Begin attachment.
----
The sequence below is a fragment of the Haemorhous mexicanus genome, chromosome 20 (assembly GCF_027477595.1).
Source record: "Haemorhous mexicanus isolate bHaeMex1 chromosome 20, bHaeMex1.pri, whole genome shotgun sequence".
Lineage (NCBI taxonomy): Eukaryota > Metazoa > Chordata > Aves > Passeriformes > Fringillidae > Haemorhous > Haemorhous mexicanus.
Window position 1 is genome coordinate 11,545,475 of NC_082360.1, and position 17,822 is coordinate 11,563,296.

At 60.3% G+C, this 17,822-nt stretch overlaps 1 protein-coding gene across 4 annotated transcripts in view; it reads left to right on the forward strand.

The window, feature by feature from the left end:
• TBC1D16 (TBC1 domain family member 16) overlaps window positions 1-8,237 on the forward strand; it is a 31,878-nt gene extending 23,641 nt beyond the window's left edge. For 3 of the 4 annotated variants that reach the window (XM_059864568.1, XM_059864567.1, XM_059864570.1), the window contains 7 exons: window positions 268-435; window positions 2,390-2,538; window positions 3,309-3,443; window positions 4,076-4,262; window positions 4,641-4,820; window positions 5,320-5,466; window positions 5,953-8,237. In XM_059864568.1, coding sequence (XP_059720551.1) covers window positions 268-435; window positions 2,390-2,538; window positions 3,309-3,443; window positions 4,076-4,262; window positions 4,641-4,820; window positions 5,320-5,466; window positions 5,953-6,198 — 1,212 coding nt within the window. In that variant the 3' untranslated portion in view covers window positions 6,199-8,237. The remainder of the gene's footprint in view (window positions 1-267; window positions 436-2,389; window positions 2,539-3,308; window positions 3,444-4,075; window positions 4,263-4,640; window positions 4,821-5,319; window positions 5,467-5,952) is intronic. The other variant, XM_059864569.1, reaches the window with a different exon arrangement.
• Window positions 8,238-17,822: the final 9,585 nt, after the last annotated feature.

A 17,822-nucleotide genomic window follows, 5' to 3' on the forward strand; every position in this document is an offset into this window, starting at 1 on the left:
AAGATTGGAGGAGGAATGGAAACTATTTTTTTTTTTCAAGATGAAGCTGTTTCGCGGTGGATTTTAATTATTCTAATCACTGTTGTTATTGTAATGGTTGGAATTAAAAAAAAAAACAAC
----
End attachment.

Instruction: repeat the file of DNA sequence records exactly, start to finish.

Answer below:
The sequence below is a fragment of the Haemorhous mexicanus genome, chromosome 20 (assembly GCF_027477595.1).
Source record: "Haemorhous mexicanus isolate bHaeMex1 chromosome 20, bHaeMex1.pri, whole genome shotgun sequence".
Lineage (NCBI taxonomy): Eukaryota > Metazoa > Chordata > Aves > Passeriformes > Fringillidae > Haemorhous > Haemorhous mexicanus.
Window position 1 is genome coordinate 11,545,475 of NC_082360.1, and position 17,822 is coordinate 11,563,296.

At 60.3% G+C, this 17,822-nt stretch overlaps 1 protein-coding gene across 4 annotated transcripts in view; it reads left to right on the forward strand.

The window, feature by feature from the left end:
• TBC1D16 (TBC1 domain family member 16) overlaps window positions 1-8,237 on the forward strand; it is a 31,878-nt gene extending 23,641 nt beyond the window's left edge. For 3 of the 4 annotated variants that reach the window (XM_059864568.1, XM_059864567.1, XM_059864570.1), the window contains 7 exons: window positions 268-435; window positions 2,390-2,538; window positions 3,309-3,443; window positions 4,076-4,262; window positions 4,641-4,820; window positions 5,320-5,466; window positions 5,953-8,237. In XM_059864568.1, coding sequence (XP_059720551.1) covers window positions 268-435; window positions 2,390-2,538; window positions 3,309-3,443; window positions 4,076-4,262; window positions 4,641-4,820; window positions 5,320-5,466; window positions 5,953-6,198 — 1,212 coding nt within the window. In that variant the 3' untranslated portion in view covers window positions 6,199-8,237. The remainder of the gene's footprint in view (window positions 1-267; window positions 436-2,389; window positions 2,539-3,308; window positions 3,444-4,075; window positions 4,263-4,640; window positions 4,821-5,319; window positions 5,467-5,952) is intronic. The other variant, XM_059864569.1, reaches the window with a different exon arrangement.
• Window positions 8,238-17,822: the final 9,585 nt, after the last annotated feature.

A 17,822-nucleotide genomic window follows, 5' to 3' on the forward strand; every position in this document is an offset into this window, starting at 1 on the left:
AAGATTGGAGGAGGAATGGAAACTATTTTTTTTTTTCAAGATGAAGCTGTTTCGCGGTGGATTTTAATTATTCTAATCACTGTTGTTATTGTAATGGTTGGAATTAAAAAAAAAAACAAC